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Mozilla/Firefox and negative top property...

I'm just starting the process of reorganising my modest little website
and cleaning up all the HTML, and the logical place to begin was with
the homepage. I made a simple little ASP.NET control that I can drop
into the beginning of any page and it will generate HTML to display my
logo, a link, and (optionally) a quote of the day, all of which will be
horizontally centered at the top of the page by my default stylesheet.
For the main page, though, I want to use the exact same HTML but have
it centered vertically, too, using a style defined in the page itself.
It *almost* works...

I'm using a variation on the vertical centering solution where you wrap
the content to be centered inside of a <div>, absolutely position the
wrapper <div> halfway down the browser window (using top: 50%;), set a
height on the block containing the actual content, and then set the top
margin for that same block to the negated value of half the height.
The way I've done it is different in that I didn't specify a height and
just set the top of the content block to -50%;...and it actually works.
Well, for the most part.

If I use this style...

left: 50%;
position: absolute;
top: 50%;

left: -50%;
margin: 0;
position: relative;
top: -50%;

....in IE 6 it displays perfectly: my banner is horizontally and
vertically centered in the browser window. In Mozilla 1.7.11 and
Firefox 1.5, though, it's centered horizontally but *not quite*
vertically. The top of the banner block is halfway down the browser
window, whereas what I want is the *middle* of the banner to be halfway
down the browser window. So, I don't know if it's a bug or expected
behavior, but in Mozilla/Firefox it's ignoring my top value, and that's
not what I want. Oddly enough, it seems to accept a negative value for
the left property just fine, so I don't know what it doesn't like about
top. Also, if I open the DOM Inspector in Firefox and look at the
Computed Styles for #Banner, it says the top property is being
calculated as -62.4667px, which sounds about right. So, it looks like
it's seeing the top property and correctly applying it to the #Banner
element, it's just that for some reason that's not carrying over to the
rendered page.

I know I could just solve this by reverting to the aforementioned "set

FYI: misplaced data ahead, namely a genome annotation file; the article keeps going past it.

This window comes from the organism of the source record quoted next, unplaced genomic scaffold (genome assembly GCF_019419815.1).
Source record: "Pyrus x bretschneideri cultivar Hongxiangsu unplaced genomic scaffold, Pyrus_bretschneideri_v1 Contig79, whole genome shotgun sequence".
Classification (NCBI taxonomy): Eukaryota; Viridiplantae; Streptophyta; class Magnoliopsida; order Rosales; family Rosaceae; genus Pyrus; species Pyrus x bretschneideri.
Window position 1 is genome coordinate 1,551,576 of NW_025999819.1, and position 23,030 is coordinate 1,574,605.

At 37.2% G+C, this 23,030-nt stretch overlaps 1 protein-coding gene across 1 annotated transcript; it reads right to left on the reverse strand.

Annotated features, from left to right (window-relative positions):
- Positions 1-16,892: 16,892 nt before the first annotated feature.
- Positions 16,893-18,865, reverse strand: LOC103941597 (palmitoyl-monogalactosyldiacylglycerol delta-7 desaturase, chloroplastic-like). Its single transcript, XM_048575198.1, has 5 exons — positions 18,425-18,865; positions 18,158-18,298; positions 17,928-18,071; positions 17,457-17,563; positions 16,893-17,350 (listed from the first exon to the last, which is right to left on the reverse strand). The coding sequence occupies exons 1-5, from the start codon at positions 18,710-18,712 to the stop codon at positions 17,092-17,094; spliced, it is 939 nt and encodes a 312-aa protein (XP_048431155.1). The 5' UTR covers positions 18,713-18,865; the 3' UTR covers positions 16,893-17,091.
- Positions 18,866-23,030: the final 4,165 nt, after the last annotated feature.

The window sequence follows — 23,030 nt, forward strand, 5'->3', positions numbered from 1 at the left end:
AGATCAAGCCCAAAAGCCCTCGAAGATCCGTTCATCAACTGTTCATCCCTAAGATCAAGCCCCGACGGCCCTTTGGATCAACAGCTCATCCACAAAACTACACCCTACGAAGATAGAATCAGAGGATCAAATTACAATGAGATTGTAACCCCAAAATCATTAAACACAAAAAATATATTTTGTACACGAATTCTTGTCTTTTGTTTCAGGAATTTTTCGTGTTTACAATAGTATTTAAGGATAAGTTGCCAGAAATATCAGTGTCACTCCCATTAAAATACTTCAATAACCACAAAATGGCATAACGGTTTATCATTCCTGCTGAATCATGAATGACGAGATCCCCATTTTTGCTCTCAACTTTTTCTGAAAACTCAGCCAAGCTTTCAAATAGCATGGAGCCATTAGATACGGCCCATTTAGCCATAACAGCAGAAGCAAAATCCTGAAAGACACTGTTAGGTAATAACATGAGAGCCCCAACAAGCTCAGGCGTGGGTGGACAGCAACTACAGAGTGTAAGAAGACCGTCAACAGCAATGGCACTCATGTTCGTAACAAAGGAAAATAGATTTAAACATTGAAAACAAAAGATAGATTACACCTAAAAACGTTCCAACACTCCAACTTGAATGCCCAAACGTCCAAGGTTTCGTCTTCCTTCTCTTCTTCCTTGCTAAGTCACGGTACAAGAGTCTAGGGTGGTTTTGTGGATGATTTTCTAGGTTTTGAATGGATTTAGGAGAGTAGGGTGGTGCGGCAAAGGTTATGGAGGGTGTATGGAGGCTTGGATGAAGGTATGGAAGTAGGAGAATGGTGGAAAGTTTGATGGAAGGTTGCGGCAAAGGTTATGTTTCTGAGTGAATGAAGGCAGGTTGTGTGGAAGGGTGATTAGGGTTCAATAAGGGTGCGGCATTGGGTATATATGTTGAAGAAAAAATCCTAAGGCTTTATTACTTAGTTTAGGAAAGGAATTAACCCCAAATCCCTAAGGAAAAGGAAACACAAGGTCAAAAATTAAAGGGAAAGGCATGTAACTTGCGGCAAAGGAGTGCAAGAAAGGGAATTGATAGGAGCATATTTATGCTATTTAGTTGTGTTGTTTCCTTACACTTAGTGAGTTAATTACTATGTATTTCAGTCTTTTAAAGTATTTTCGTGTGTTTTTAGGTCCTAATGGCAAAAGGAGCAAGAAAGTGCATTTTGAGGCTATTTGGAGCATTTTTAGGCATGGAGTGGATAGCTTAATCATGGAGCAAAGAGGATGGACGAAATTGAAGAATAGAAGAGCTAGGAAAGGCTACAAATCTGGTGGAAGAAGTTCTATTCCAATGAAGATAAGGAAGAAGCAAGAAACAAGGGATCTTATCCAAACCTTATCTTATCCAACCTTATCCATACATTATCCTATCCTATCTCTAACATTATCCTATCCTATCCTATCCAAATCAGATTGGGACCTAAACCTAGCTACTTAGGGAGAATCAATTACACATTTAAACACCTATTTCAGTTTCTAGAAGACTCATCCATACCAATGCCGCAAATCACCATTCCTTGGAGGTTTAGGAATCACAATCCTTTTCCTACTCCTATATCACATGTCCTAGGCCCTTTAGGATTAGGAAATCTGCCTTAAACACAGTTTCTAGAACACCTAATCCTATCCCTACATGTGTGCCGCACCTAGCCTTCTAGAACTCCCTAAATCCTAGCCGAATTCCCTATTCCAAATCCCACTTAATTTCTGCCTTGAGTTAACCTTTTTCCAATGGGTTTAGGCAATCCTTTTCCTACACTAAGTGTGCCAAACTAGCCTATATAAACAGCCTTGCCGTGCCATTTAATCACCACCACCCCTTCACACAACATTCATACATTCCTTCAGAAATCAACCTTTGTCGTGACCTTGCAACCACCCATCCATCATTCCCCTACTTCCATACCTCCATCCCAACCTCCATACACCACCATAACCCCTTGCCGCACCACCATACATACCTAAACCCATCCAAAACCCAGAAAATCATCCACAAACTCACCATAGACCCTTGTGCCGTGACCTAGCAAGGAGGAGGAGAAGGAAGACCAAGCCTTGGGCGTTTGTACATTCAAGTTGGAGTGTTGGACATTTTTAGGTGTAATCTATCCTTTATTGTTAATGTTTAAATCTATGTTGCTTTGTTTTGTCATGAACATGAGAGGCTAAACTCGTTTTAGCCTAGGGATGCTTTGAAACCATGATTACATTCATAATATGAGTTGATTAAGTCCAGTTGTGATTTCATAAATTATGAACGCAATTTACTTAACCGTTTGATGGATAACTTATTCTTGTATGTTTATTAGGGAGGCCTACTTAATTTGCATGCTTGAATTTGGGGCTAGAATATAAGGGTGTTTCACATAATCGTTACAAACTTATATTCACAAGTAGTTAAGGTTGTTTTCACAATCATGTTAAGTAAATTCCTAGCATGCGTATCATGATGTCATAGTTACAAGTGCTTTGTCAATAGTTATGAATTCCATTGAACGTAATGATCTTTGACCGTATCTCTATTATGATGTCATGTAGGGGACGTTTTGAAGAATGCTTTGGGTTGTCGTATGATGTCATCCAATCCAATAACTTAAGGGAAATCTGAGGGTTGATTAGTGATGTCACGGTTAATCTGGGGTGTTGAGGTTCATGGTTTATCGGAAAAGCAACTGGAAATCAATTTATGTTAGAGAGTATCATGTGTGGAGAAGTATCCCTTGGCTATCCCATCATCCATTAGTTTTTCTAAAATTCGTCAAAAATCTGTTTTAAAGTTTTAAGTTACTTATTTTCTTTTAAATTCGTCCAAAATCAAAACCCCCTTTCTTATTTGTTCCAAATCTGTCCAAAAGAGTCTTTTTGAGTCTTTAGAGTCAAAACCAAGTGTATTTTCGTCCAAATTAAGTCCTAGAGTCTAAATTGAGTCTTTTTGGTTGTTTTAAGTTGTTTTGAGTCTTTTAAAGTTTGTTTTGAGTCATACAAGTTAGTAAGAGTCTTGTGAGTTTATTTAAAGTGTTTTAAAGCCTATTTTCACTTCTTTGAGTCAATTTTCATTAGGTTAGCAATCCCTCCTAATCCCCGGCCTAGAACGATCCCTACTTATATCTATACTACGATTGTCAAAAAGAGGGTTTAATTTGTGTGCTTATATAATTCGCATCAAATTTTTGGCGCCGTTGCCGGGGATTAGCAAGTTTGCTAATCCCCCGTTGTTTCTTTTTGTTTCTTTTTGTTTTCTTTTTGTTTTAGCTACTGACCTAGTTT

a specific height and use negative margins" solution, but I'd like to
stick with this one if possible because A) the programmer in me doesn't
like the idea of hard-coding a height for content of variable or
unknown height, B) this solution is surprisingly flexible (the banner
block will grow as needed for whatever content is in there, and if I
set a specific width then the text for longer MOTDs wraps nicely, too),
and C) like I said this method works *almost* perfectly and I feel like
I'm just a tweak or two away from getting it to work in
Mozilla/Firefox. I just can't figure out what that tweak might be. I
tried adding !important to my top property, but that didn't change
anything. Any ideas?

The page I'm working on is located at http://nocab.org/Index2.aspx and
the external stylesheet is at http://nocab.org/NOCAB.css. I added the
colorful borders to everything just so it's easier to see what's
actually going on.

Some notes:
- I rolled my own server-side solution for IE's PNG alpha transparency
bug, which is why you'll see slightly different HTML for the banner
logo in IE compared to non-IE browsers.
- I know having a homepage that does nothing but link to itself is
pretty pointless...but A) that's how it's always been and B) that's how
it will be until I get my site's content hierarchy all figured out.
- Though I do enjoy learning how to create semantically-rich HTML and
style it appropriately, I'm not very good artistically and still have a
lot of ropes to learn with CSS...so go easy on me!

Thanks for the help.

Jan 9 '06 #1
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